Vietnamese archaeologist Tran Ky-Phuong will give a public lecture later this month as part of the Singapore National Library’s Lee Kong Chian Fellowship series.
Interactions between Upland and Lowland by â€˜Riverine Exchange Networkâ€™:
A Reference to the Historical Geography in Central Vietnam
If youâ€™re in the area, KaalaChakra: The Wheel of Time is a current exhibition at the National Library of Singapore showcasing the influence of Indian culture into ancient Southeast Asia. With the kind permission of the National Library Board, SEAArch brings you highlights from this fascinating exhibition.
The term â€˜Indianizationâ€™ was coined in the early 20th century and was seen as a cultural colonization of Southeast Asia â€“ the idea was that Indian princes and merchants would set up colonies and trading posts in Southeast Asia (notably, Suvarnabhumi and Suvarnadvipa) in their desire to build trade with China. In doing so â€œconvertedâ€ local populations into their Indian way of life and religion. Yes, the theory sounds awfully colonial in its thinking, and it fed to another underlying assumption that Southeast Asia was an archaeological backwater compared to the great civilisations of India and China.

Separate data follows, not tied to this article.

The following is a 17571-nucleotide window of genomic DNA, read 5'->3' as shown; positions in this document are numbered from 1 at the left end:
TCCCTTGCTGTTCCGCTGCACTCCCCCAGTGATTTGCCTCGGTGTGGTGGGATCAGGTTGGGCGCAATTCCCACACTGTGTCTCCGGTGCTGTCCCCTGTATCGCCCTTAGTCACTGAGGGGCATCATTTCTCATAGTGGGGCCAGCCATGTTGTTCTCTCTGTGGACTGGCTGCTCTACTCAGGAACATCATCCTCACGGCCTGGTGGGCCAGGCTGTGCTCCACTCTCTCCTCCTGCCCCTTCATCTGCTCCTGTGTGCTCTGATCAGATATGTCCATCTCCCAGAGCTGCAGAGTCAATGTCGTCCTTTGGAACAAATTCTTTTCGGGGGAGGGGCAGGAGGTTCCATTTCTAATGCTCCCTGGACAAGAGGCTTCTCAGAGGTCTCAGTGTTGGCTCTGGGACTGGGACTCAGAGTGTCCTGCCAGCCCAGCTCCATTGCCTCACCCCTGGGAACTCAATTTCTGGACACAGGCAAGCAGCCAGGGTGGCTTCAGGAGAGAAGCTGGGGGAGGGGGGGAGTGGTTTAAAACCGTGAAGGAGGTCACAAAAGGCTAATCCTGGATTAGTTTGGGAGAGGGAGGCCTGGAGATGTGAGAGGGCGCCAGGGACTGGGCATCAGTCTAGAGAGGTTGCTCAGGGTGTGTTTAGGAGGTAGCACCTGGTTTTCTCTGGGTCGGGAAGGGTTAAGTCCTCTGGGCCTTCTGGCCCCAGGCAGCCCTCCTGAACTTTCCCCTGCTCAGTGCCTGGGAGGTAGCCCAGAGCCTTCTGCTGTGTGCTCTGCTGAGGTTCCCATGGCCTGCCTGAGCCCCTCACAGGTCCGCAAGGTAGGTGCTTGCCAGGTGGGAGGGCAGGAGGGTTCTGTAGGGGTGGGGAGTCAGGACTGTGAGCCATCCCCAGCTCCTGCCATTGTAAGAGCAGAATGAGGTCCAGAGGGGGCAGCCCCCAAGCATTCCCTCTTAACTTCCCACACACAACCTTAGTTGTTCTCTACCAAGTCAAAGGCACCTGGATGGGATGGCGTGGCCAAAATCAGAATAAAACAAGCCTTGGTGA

Seeing how it’s National Library Week in Singapore, I’d like to post a short kudos to the National Library Board of Singapore. I spent the afternoons of last weekend at the Southeast Asian Collection of the Lee Kong Chian Reference Library looking up some research, and every time I go to the SEA collection at the 11th floor I’ve always had an enjoyable and productive time.
The SEA Collection has a good range of archaeology books including many that you can’t find in the stores anymore, which is really impressive since archaeological literature for this region is generally hard to come by anyway. And it was great to spend time in a library that had the Journal of Malaysian Branch of the Royal Asiatic Society, Journal of the Siam Society and Journal of the Federated Malay States Museums all under one roof.
My compliments to the staff especially for being so helpful – from the librarian who suggested other libraries when I couldn’t find the book I needed, to the other librarian who let me deposit my stack of microfilms at the counter while I went down for a coffee break, to the staff at the photocopy room who fiddled with the settings of the microfilm printer until I got the best quality possible for my prints – without charging me extra.
I [heart] my library!